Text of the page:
For interview programmes such as Region Talk, a 3 camera setup is ideal. Camera one should be framed on the interview subject, the second on the host/interviewer and the third should be set at a wide angle to include both subject and host.
In the event of a 2 camera shoot, camera one should be framed on the interview subject while camera 2 should be set at a wide angle to include both subject and host. Once the interview is concluded, it is vital that you capture close up reaction shots of the interviewer. These include smiling. nodding and listening shots that the editor can insert later.
For event coverage, should try for 2 cameras one on audience and one on speaker. If they are showing a slide show ask for a copy after the event. Always carry a hard-drive and laptop on set. For transfer of footage.
For all multi-camera shoots, ensure that the cameras have the same: resolution, frame rate, shutter speed, white balance and ISO.
All UWI TV banners should be branded at each event across the region when filming symposiums events and book launches etc. Mics should also be branded.
It is often necessary to film pick up shots with the host after an interview has ended. These can include: transitions to and from breaks, introductions and conclusions, noddys (reaction shots), and re-phrased questions.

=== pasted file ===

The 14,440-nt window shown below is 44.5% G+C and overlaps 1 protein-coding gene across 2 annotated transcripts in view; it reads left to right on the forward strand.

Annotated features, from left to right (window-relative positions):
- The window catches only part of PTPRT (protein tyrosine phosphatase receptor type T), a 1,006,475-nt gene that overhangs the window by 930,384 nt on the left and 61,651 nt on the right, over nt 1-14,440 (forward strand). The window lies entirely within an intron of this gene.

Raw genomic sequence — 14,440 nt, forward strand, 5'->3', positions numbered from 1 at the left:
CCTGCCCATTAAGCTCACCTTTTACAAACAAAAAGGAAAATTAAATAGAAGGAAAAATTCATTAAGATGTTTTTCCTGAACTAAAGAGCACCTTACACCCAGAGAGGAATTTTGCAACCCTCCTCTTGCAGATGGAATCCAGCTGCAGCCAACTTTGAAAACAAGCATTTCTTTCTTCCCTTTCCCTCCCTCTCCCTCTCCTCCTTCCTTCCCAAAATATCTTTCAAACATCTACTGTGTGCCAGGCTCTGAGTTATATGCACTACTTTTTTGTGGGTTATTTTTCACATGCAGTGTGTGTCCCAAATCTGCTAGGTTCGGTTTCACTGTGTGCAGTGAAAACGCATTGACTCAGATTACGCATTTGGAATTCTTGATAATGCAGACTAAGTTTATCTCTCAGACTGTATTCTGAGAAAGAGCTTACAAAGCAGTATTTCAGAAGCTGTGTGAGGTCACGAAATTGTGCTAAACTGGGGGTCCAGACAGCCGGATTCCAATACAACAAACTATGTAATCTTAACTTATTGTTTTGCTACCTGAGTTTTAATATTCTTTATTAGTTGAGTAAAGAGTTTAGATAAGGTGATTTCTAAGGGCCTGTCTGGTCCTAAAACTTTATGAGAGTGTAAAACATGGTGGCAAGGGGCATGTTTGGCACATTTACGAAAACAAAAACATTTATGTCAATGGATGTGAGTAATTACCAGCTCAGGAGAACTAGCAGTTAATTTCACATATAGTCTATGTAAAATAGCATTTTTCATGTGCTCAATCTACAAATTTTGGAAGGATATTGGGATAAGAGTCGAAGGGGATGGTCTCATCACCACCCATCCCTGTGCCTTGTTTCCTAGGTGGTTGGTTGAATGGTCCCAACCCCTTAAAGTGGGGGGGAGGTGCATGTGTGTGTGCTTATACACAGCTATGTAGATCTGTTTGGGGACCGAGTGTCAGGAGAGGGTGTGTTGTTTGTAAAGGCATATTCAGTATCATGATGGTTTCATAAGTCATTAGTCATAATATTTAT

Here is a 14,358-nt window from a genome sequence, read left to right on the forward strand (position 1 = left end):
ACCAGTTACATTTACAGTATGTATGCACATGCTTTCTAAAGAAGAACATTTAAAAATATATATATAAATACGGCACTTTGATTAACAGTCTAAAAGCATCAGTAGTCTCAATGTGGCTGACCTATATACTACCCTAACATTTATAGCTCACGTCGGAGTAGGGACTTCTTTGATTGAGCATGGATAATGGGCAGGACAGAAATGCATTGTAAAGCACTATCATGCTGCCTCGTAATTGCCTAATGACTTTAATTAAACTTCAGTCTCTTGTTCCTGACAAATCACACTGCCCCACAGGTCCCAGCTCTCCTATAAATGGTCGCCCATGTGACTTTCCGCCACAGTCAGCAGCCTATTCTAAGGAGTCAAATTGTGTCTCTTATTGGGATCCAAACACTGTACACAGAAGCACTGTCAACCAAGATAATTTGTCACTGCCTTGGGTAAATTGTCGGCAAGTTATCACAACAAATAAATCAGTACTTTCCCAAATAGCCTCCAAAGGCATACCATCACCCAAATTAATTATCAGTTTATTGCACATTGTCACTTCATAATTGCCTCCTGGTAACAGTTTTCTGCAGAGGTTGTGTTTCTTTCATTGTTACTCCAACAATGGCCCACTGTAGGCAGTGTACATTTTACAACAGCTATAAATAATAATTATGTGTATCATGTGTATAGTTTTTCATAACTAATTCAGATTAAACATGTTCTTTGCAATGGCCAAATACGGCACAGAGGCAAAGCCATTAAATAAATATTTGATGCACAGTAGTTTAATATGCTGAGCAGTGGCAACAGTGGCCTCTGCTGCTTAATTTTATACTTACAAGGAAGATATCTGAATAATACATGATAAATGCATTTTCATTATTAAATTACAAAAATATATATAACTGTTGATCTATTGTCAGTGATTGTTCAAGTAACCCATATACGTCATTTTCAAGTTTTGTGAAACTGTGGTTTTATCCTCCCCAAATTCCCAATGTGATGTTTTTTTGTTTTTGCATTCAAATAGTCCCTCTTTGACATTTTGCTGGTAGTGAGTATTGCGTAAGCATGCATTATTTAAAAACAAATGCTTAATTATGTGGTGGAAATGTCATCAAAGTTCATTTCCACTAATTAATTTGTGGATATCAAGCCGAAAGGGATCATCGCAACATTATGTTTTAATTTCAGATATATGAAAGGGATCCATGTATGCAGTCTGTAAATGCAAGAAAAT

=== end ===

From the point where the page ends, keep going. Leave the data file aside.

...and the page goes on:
These should be done with an eye towards continuity. It is crucial to ensure than the host is focused and looking directly into the camera and maintains the same energy/tone-of-voice which they used during the interview.
For interviews, this is a matter of choice. It is always nice in interviews to have a little depth of field (blur) behind the subject so the focus is on the subject. Be careful when using bookcases as the audience may want to zoom in on the books. Be subtle with background but not too bland. As mentioned previously, subjects should not be right up agasint the background. Provide a minimum of 2-3 feet if possible.
For interviews, a lavalier mic pinned discreetly to the subject’s clothing is ideal. Alternatively, boom mics can be utilized. However it is key that each shot is monitored closely by the producer for instances where the boom dips into frame or a shadow is visible.
For larger events, audio from the primary mixing board should feed into the camera via a XLR cable where possible. Again if you are not familiar with the location and tech crew it is always advisable to see what equipment they have.
Quiet on Set:
Place signs in the area surrounding the shoot reminding persons in the vicinity that shooting is in progress.
Also remind crew members to remain quiet on set while recording. Audio should be carefully monitored for any background noise or other audio challenges.
Remind subjects and hosts to avoid small, high-contrast patterns such as pinstripes on a shirt. THese will cause moiré patterns on screen which can be distracting to viewers. See example above.
Be sure to warn everyone in the room that taping is in progress, and identify places where they may sit if they do not wish to appear on screen. See privacy guidelines for more information.